NZIFF: Last Paradise
Not all home movies are created equal. Clive Neeson’s got off to a head start. His parents were wild-life photographers. In the early 60s when some of us tasted adventure seeing Hatari! or reading Willard Price, the Neeson boys were growing up on safari in East Africa. When their parents moved to New Zealand they discovered something even better: a wilderness they could actually play in, without being devoured by anything more ravenous than sandflies.
Neeson’s Last Paradise looks back on a lifetime-so-far of filming adventure sports in the great outdoors. Mum’s still behind the camera in the earliest sequences: boys bouncing down paddocks on bone-jolting, jerry-built trolleys or ecstatically greased from head to toe on the Raglan mudflats circa 1964. At 15 Clive bought a broken windup camera for $7 and knocked up a board-cam by building a waterproof housing for it in the chicken shed. It was to last him several decades. “It took two hours digging potatoes to pay for one minute of film”, he recalls, “so, as I couldn’t afford to let the film keep running after a bad wipeout, there was a meccano-style coupling to the surfboard which switched the camera off the moment the camera was torn from the board. The camera often ended way up down the coast amongst the rocks so its orange colour was to enable finding it again.”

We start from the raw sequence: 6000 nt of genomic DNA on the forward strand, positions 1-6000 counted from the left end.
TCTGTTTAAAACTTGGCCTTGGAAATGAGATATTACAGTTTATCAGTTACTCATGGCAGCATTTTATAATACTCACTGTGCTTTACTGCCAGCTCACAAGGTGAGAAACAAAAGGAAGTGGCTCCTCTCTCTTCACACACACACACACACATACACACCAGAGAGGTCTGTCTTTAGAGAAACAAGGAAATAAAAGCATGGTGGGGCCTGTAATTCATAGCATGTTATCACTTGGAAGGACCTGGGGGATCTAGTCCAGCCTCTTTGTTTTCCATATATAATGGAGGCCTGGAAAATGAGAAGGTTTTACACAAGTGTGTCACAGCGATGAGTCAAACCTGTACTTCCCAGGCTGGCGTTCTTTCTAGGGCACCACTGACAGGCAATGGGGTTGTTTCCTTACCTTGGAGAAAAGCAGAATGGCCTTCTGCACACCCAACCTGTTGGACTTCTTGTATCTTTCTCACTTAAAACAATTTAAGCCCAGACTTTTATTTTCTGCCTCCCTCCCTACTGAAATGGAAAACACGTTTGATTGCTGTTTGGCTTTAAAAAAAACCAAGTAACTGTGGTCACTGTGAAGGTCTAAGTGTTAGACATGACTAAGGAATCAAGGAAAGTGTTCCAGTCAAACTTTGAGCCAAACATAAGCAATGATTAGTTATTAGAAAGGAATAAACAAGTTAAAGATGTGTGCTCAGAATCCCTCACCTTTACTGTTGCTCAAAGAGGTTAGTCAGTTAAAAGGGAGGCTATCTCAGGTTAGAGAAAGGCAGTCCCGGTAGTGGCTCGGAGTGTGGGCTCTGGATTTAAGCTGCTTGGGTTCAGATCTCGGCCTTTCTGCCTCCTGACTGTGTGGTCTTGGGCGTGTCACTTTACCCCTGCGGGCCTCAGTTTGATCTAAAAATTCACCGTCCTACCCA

Neeson’s own earliest footage, vintage Kiwi surf cuts from later in the 60s, features that distinctive red board. From there it’s Noosa, then the classic surfie Bohemias of the 70s: Petacalco, Spain, Portugal and Bali. Boys Own Paradise never looked so lush. He’s continued to film adventure sports ever since. He hadn’t intended his fabulous footage as anything more than a record of good times, magical places and stunning feats, but the idea of accumulating it into a longer chronicle has proven irresistible.
The film he’s assembled from his footage is shaped by a connoisseur’s eye for board development and the adaptation of surfing technologies to different environments, most spectacularly the mountains. The inventiveness of Kiwi adventure sportsmen – A. J. Hackett amongst others – is a constant theme. (Neeson’s professional life has been as a physicist working in energy development and technology innovation including the first climate monitoring systems.)
Those 70s Bohemias aren’t looking so hot 40 years later and Neeson’s paean to paradise is painfully insistent on the damage done by industrialization and mass tourism. “Our childhood playgrounds shape our dreams”, runs the text that opens the film. A then vs. now montage at the end of the film echoes the ominous title Neeson has chosen for his rhapsodic compilation of boys, men and more recently women too, swept up in the thrilling power of nature. How infuriating that the shadow hanging over these images of exaltation looms larger in the New Zealand of 2010 than ever. — NZIFF